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Marine Ecology Progress Series

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MEPS 223:157-165 (2001)  -  doi:10.3354/meps223157

Measurement of seagrass production using the 13C stable isotope compared with classical O2 and 14C methods

Miguel A. Mateo*, Pere Renom, Marten A. Hemminga, Jan Peene

Netherlands Institute of Ecology, Centre for Estuarine and Coastal Ecology, Korringaweg 7, 4401 NT Yerseke, The Netherlands
*Present address: Departament d¹Ecologia, Universitat de \!f\!fBarcelona. Diagonal 645, 08028 Barcelona, Spain \!f\!fE-mail:

ABSTRACT: The methods currently employed for seagrass production estimates include biomass, marking and metabolic techniques, the latter including the O2 and 14C methods. Both are currently in general use and have generated a great deal of seagrass-production data. In this work, we measured carbon incorporation rates in Zostera marina L. using the stable carbon isotope 13C as a metabolic tracer. We tried this method in an attempt to overcome the 2 major methodological problems of the O2 and 14C methods, i.e. the limitations when measuring low production rates and the hazardous and laborious handling of radioactive isotopes, respectively. To validate the 13C method we compared it with the classical O2 and 14C methods in microcosm experiments. The 2 carbon-tracer techniques were in overall good agreement (13C = 0.12 + 1.03 x 14C; R2 = 0.964, p < 0.001, n = 10). Production rates derived from the 13C method were on average 1.34 ± 0.03 (n = 42) times higher than those obtained with the O2 method (13C = 0.99 + 1.15 x O2; R2 = 0.788, p < 0.001, n = 42), suggesting that for short incubation lengths (in this study between 0.5 and 4.0 h) the 13C method provides estimates very close to gross production. The pros and cons of all 3 methods are critically discussed.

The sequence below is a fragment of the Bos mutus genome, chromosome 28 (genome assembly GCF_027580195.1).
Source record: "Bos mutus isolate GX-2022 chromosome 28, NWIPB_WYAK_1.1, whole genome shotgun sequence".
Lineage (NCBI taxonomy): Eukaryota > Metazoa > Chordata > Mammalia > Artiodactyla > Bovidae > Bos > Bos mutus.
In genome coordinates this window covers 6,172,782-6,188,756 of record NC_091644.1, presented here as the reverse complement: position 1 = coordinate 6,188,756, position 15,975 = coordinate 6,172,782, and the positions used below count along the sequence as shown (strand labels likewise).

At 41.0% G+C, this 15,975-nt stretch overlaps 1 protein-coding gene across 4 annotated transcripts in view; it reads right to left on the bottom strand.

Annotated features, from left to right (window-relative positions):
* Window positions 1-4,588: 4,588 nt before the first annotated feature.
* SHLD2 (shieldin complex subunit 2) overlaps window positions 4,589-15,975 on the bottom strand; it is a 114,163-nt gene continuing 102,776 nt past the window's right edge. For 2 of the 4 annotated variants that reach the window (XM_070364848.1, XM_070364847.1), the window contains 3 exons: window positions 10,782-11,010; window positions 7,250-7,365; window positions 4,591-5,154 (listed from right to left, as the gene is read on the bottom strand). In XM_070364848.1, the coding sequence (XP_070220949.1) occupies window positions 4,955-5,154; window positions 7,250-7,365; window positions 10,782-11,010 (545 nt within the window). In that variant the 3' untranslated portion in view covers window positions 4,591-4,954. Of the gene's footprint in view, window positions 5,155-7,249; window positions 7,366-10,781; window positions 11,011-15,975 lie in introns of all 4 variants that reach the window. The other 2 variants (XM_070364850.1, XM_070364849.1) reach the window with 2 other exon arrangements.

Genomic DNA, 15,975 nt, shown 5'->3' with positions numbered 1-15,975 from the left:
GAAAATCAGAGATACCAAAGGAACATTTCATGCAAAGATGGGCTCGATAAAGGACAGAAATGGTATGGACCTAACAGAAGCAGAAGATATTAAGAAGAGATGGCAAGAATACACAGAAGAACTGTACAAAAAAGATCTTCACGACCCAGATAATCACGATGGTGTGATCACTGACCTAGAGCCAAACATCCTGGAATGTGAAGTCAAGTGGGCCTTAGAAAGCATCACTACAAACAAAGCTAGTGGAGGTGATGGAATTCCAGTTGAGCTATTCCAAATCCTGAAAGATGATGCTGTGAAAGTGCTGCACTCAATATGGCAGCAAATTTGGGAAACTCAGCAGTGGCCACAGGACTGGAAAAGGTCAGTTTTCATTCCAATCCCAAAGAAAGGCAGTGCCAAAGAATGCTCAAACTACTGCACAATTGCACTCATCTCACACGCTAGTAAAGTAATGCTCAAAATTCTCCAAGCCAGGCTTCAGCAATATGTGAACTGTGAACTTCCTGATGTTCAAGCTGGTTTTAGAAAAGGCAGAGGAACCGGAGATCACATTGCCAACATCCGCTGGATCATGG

KEY WORDS: Seagrass production · Zostera marina · Stable carbon isotopes · O2 method · 14C method · 13C method

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